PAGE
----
After attending Orwell Park and Gresham’s boarding schools, followed by Thurston sixth form college, I completed a BA degree in Philosophy from Heythrop philosophy and theology college of University College London. For my degree I specialised in the philosophy of language, phenomenology, and 19th century German philosophy.
Having ended formal ICT study at 13, whilst at sixth form college I taught myself computer system building and diagnostic skills, and started my first company selling custom built PCs and ICT consultation. At the age of 17 I was building a few custom computers to order each week, varying from competitively priced low-end machines to high power studio machines in specific small form factor cases. I also provided services for small businesses such as office network configuration, operating system migration, and offsite backup provision and support. I designed marketing materials, and hired students to distribute them.
This business experience led me to realise the anti-competitive nature of parts of the consumer electronics industry, particularly in relation to software. I was shocked by what I learned of the business practices of established manufacturers, software publishers, and hardware vendors, and frustrated by my inability to meet my customer’s needs without charging them for extensive extra software which compromised their rights.
By the time I left to go to University in London I was encouraging customers to use GNU/Linux, and shipping all the machines that I built with a CD containing a full suite of Free Software applications of my own making, which was a precursor to projects which now exist such as the FSWIN CD and the Valo CD.
Working with PCLinuxOS
I took advantage of extra time that I had whilst studying at University to get much more familiar with GNU/Linux, and become a pillar of the support community of one particular distribution. I became heavily involved with PCLinuxOS which became the world’s most popular desktop GNU/Linux distribution during this time, according to distrowatch. With several thousand posts and an established presence in the PCLinuxOS IRC chat support channel, I learned a great deal about technical aspects of GNU/Linux, became familiar with administrating from the command line, and debugging hardware problems. I was also a leader of the distribution’s marketing efforts, producing themes, stands, and promotional materials, and winning a competition for designing a new desktop wallpaper in 2008 (my prize was a computer shipped from the USA).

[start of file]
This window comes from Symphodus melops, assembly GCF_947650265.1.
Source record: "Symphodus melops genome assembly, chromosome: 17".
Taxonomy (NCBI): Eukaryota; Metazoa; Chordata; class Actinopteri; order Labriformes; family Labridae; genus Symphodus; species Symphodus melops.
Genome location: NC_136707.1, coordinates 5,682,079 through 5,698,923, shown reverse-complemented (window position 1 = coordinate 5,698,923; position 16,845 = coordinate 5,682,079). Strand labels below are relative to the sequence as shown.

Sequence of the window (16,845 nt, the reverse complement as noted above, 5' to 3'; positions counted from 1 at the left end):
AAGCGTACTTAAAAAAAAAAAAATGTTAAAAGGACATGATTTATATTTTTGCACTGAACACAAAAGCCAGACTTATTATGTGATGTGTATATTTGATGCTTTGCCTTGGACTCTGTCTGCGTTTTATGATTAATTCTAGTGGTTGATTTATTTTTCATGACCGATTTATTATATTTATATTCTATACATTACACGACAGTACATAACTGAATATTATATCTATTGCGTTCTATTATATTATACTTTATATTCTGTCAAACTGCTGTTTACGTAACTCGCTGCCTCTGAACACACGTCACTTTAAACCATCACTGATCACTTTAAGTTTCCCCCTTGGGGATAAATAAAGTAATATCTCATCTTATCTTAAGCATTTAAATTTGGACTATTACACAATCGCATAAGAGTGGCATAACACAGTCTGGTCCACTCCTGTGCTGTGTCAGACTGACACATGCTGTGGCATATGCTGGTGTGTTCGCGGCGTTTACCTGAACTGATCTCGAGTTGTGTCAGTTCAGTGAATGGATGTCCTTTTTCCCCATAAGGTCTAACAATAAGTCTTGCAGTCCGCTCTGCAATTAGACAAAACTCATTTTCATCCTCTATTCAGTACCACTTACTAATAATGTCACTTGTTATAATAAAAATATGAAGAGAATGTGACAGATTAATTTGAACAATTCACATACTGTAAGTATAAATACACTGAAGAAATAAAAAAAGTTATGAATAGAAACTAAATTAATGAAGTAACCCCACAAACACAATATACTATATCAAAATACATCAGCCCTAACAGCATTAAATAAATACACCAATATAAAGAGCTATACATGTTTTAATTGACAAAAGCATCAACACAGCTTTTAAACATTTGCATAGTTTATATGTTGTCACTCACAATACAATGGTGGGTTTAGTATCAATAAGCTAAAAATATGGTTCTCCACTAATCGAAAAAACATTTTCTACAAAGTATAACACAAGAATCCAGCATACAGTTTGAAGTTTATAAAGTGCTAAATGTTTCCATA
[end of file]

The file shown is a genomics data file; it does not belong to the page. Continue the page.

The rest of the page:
Software development in Norwich
Immediately after graduating I worked for National Express as cabin crew on the Stansted Express line. This was a challenging job which carried great responsibility, and during this time I taught myself web development skills, including PHP, and built my first eCommerce website based on Drupal 6. Six months after starting my work on the train line I changed jobs and began working as lead developer for an Internet marketing company in Norwich. During this time my knowledge and skils grew dramatically as I built and managed a wide variety of websites, from custom built property lettings, to large scale eCommerce, to fashion showcasing, to international affiliate management, to complex geotracking. As the company specialised in marketing I also became knowledgeable on the subject of search engine optimisation, and learned to manage internet marketing campaigns.